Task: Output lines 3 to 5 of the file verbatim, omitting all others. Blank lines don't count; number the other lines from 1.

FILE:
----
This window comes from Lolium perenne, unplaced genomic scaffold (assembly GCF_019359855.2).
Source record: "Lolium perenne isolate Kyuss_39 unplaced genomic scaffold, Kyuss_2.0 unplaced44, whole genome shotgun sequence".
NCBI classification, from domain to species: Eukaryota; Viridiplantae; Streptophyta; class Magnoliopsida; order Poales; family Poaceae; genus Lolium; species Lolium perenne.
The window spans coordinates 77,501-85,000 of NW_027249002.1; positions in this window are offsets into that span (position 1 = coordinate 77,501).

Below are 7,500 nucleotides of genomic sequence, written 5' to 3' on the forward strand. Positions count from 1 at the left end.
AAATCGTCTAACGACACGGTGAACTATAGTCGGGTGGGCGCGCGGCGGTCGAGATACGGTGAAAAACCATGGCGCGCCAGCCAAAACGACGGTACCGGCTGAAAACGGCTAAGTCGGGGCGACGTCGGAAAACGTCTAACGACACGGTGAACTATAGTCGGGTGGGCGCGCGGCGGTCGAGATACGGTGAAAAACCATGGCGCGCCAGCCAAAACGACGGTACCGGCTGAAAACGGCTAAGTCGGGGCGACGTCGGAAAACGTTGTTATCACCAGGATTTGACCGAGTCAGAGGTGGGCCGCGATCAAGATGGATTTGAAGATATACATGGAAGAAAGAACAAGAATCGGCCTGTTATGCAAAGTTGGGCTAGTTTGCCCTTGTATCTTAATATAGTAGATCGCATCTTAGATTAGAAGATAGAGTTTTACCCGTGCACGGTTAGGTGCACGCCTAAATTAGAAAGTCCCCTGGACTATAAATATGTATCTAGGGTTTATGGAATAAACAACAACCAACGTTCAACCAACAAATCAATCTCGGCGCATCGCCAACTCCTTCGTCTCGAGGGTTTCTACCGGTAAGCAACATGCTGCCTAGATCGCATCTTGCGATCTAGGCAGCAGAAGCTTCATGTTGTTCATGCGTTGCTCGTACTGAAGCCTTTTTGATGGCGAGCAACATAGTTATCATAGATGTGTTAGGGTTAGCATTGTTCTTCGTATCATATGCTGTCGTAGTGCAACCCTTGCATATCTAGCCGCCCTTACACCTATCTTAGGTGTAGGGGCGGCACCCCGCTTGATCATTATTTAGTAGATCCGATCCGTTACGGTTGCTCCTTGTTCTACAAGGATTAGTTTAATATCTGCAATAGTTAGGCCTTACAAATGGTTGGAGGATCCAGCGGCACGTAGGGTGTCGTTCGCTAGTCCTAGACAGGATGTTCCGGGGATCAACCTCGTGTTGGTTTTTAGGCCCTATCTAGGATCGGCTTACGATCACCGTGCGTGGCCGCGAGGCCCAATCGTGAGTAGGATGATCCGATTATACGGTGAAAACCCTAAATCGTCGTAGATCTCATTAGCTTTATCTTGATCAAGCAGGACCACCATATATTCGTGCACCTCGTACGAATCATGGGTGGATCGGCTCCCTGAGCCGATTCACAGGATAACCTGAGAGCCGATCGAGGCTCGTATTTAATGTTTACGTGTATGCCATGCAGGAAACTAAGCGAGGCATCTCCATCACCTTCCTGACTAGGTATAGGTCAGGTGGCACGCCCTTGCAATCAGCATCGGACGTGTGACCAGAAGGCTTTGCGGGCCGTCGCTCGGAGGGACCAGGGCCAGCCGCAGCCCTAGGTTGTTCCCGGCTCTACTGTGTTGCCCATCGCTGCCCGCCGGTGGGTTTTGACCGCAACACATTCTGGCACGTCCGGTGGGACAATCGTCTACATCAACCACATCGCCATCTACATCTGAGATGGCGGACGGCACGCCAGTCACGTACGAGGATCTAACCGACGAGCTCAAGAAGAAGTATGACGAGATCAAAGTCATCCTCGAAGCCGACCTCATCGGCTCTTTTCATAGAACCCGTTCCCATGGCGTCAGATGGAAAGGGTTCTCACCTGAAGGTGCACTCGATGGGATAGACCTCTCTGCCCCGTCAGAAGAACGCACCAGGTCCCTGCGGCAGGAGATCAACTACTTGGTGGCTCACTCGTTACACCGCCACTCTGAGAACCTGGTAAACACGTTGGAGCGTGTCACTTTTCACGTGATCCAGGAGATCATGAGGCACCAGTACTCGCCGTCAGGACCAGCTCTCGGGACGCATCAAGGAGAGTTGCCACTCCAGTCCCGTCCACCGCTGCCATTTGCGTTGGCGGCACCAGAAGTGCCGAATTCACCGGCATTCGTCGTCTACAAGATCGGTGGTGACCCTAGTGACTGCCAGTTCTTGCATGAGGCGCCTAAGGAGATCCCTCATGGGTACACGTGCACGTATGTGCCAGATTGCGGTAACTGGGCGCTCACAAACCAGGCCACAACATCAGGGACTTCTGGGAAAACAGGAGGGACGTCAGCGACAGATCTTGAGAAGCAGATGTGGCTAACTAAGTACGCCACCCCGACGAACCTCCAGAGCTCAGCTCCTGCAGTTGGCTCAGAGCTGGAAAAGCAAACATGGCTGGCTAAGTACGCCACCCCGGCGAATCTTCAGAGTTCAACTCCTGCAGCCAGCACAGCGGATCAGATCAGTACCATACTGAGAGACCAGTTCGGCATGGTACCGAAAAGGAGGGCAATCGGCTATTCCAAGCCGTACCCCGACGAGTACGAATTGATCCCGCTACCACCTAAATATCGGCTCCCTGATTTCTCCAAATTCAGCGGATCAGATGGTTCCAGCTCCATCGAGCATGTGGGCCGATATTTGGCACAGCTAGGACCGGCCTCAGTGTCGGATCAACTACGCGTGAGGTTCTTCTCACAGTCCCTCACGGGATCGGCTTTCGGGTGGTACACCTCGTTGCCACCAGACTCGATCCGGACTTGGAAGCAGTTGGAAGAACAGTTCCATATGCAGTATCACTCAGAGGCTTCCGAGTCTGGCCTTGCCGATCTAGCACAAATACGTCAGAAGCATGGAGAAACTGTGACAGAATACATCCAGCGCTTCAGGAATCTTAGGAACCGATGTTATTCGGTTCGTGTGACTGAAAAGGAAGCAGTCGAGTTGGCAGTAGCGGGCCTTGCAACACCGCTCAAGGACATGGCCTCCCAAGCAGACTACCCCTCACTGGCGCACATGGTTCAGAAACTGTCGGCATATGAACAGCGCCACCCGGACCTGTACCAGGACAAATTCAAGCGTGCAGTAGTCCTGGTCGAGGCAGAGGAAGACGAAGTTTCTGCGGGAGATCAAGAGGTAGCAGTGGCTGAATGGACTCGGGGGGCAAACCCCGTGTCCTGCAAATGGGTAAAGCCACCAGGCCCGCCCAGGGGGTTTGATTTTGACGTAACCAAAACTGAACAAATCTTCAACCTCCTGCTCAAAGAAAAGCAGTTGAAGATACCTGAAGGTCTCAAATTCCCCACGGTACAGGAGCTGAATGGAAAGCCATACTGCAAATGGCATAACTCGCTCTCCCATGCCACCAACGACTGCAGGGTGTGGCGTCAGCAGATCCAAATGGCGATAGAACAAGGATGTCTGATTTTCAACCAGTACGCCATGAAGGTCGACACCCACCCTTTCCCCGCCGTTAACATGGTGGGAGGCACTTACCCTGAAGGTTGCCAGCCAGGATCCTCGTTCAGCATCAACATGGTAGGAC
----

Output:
NCBI classification, from domain to species: Eukaryota; Viridiplantae; Streptophyta; class Magnoliopsida; order Poales; family Poaceae; genus Lolium; species Lolium perenne.
The window spans coordinates 77,501-85,000 of NW_027249002.1; positions in this window are offsets into that span (position 1 = coordinate 77,501).

Below are 7,500 nucleotides of genomic sequence, written 5' to 3' on the forward strand. Positions count from 1 at the left end.